As I strolled into work on Nov. 4, I couldn’t help feel the lingering effects of having spent a long night watching election results from around the country. Outside of the general lack of sleep, I’m sure I felt much like many others — uneasy, anxious, and nervous— for what comes next. My point in bringing this up isn’t to weigh in on politics, but to highlight how outside forces can (and are) impacting workplace productivity and the overall employee experience. Besides divisive politics, the fall season brings higher levels of depression and mental health concerns associated with the colder weather in many areas and the holidays. Throw in a worsening pandemic, and many employees are throwing up the white flag.
We know that burnout is high, and the mental health of workers have taken a hit during 2020. An often-cited report on the matter from FlexJobs and Mental Health America showed
that 75% of workers felt burnout at work, with 40% saying that they felt it during the pandemic. Separately, the World Health Organization Report puts
the healthcare cost of work burnout at $125 to $190 billion a year. This begs the question: What can be done?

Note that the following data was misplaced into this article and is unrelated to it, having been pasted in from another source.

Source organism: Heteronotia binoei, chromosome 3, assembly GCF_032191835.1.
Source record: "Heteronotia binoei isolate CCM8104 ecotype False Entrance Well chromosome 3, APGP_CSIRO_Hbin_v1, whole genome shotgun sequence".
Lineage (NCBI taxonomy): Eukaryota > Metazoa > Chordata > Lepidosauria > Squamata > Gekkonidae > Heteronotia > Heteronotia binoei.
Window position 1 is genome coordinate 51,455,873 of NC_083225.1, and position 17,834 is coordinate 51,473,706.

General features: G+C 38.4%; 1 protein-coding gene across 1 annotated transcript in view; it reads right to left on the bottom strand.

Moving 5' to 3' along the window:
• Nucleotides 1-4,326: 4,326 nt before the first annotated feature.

Many companies have already started making progress in addressing mental health in the workplace in meaningful ways. An article in LinkedIn’s Talent Blog highlighted
several ways that companies addressed the concern during the pandemic. For instance, Starbucks began to offer its employees access to 20 free sessions with a mental health therapist or coach, and Goldman Sachs gave all employees an extra 10 days of family leave, the blog went on to report.
The article also discussed the emergence of wellness apps (see my related post
). I was intrigued by the blog’s mention of an EY app that provides daily workout routines, in addition to wellness, nutrition, and sleep seminars. As a religious runner, I can attest to how a good run (or workout) can reset the day and your mindset.
Access to mental health services, more time off, and wellness technology all sound great, but I wonder if what most of us really need is each other. We could certainly draw that conclusion from a recent Korn Ferry survey
that found the number one thing most workers (57% of surveyed) were looking forward to with the return to work is the camaraderie they have with colleagues when everybody’s in the office together.
So, until we can get everybody back together, we need to find a way to introduce more personable interactions into our workdays to help keep burnout at bay. A workplace culture platform
might help, as discussed previously on WorkSpace Connect, but something so formal isn’t really all that necessary. I say have fun, find what works for your team, and don’t be afraid to try things that might seem a bit awkward (may I suggest a 10-minute call with colleagues to talk about the weekend, hard stops optional?). I think many people will just enjoy the change — and time together.